Oct 13, 2017

Bethany Pray serves as CCLP's Chief Legal and Policy Officer. Her areas of expertise include regulatory analysis and advocacy for Medicaid and commercial coverage, access to behavioral health benefits, Medicaid eligibility and much more.Staff page ›

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Trump’s latest action attacks health care and working Coloradans

by | Oct 13, 2017

Chaos causes sleepless nights, panic and financial ruin, and sometimes – when the issue involves international relations or health care – chaos kills.

The decision announced yesterday by President Trump to end funding for cost-sharing reductions will engender chaos, with disastrous outcomes on a personal and market level unless Congress acts quickly. With the decision to expand association health plans, this is the second impulsive and harmful act in as many days.

Premium tax credits (PTC) help lower premium costs for the majority of customers who purchase coverage through a federal or state exchange, but cost-sharing reductions (CSR) help a slightly smaller group get more use of their benefits, by lowering deductibles and co-pays or coinsurance. For those at the lower end of the income scale, a Commonwealth study shows that a silver plan deductible of over $6,000 can dip to as low as $1,100, and co-payments for drugs may be halved. Cost-sharing reductions (CSR) will remain available to people who make too much to qualify for Medicaid but not more than 250 percent of the federal poverty level (FPL), i.e. less than $61,500 for a family of three, or $30,150 for an individual.

While insurance companies will still be required to offer CSR to these customers, the White House action eliminates the funding that insurance carriers get to cover those costs. Without that funding, carriers will need to increase premium prices by up to 15 percent for all customers in order for plans to remain solvent. That increase would be in addition to already major hikes planned for premium prices in 2018, because Colorado insurers were instructed to offer rates that assumed that the federal government would continue to support the CSR program. In total, we estimate premiums could increase by an average of 40 percent if Trump’s action stands for customers who don’t qualify for assistance. Those who do qualify will see minimal or no change to their monthly payments.

So, who loses?  First, this throws a massive wrench into preparations for open enrollment, slated to begin Nov. 1. Though our state exchange, Connect for Health Colorado, has done extensive contingency planning, the defunding will affect everyone’s ability to access coverage. The situation could be far worse on the federal exchanges.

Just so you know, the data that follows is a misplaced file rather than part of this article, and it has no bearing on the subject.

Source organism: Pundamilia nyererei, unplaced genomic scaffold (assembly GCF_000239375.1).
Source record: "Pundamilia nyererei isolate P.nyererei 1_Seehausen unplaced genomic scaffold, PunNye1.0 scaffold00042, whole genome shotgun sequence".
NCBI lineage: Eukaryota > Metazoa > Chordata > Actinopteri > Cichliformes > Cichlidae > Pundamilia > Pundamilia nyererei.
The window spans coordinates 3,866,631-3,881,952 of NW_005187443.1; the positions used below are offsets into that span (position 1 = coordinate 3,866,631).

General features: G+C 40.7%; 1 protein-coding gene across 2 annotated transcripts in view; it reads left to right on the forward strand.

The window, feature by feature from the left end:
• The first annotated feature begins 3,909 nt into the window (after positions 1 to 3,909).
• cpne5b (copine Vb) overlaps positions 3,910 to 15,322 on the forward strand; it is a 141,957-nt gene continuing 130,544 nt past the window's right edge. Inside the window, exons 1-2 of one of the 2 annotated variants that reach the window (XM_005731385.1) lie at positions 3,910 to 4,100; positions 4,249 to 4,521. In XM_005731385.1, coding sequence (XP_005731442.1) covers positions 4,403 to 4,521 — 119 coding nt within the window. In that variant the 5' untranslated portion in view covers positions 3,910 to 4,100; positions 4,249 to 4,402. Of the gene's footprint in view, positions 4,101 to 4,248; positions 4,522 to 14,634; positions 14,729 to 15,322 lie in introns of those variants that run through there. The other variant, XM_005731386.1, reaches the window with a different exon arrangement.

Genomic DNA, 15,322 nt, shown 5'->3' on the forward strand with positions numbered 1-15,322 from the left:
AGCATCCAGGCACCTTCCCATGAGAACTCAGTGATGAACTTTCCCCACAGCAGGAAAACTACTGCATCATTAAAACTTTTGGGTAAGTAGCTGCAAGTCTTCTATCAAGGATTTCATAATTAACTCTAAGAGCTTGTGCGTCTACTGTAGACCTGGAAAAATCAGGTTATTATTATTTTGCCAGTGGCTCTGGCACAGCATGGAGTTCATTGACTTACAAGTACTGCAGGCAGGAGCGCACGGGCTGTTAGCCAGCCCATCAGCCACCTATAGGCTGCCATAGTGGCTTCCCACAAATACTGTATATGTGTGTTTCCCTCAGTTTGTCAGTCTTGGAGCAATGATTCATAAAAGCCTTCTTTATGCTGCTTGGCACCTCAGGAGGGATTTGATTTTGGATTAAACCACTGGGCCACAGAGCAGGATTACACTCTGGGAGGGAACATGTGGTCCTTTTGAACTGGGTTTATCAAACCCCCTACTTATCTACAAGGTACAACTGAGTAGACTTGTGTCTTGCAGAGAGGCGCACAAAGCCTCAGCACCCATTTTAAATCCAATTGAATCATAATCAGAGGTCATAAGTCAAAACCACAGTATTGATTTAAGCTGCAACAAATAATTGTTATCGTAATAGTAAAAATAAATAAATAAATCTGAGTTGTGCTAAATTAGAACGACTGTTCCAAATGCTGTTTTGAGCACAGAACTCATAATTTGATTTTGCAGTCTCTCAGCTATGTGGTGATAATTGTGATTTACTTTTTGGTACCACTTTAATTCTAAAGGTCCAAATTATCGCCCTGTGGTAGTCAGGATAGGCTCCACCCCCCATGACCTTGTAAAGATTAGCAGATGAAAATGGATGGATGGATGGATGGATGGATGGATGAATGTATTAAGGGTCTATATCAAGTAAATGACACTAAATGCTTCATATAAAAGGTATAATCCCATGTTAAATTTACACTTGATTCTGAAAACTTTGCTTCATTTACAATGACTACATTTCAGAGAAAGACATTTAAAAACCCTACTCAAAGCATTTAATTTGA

Second, the roughly 75,000 Coloradans who in 2017 purchased their coverage and were not qualified for assistance (or failed to seek assistance) will see unaffordable premium increases in 2018. Individuals who simply can’t pay will lose access to necessary care: blood pressure medication, insulin, drug treatment, and other life-sustaining services that can’t be accessed through emergency medicine. Those most likely to find care unaffordable will be older Coloradans and Coloradans who live in high-premium areas in the Eastern Plains and the Western Slope and mountain corridor.

But in the end, everyone loses. Premiums will be expected to rise even more steeply in coming years to adjust for the fact that healthy people will drop out of the market and only the sick, with higher costs on average, will remain in the market. Carriers are expected to promptly exit the market – though their ability to do so for 2018 could be limited –  and it’s anticipated that large swathes of Colorado will have no access at all to individual coverage with credit assistance.

When tens of thousands of Coloradans lose coverage, all Coloradans suffer. When a million Americans lose coverage, as the Congressional Budget Office projected in August, public health crises have room to roam, and more uncompensated care means higher prices for everyone, even if your employer offers coverage. But on a more personal level, we want to live well and work well. We want our neighborhoods, our schools, and our businesses, to thrive. Getting access to health coverage and health care is key to making that happen.

We condemn this mean-spirited and destructive action that would throw the health insurance market, and millions of Americans, into chaos.

Senators Alexander and Murray continue to develop a plan that could reverse this destructive White House move. We ask that our Colorado delegation recognize that this health care chaos will lead to disaster and vote accordingly to stabilize markets, without compromising in ways that undermine the ACA’s consumer protections.

Please contact your U.S. senators and representatives and make your concerns about this cold-hearted decision known.

– By Bethany Pray

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To maintain health and well-being, people of all ages need access to quality health care that improves outcomes and reduces costs for the community. Health First Colorado, the state's Medicaid program, is public health insurance for low-income Coloradans who qualify. The program is funded jointly by a federal-state partnership and is administered by the Colorado Department of Health Care Policy & Financing.

Benefits of the program include behavioral health, dental services, emergency care, family planning services, hospitalization, laboratory services, maternity care, newborn care, outpatient care, prescription drugs, preventive and wellness services, primary care and rehabilitative services.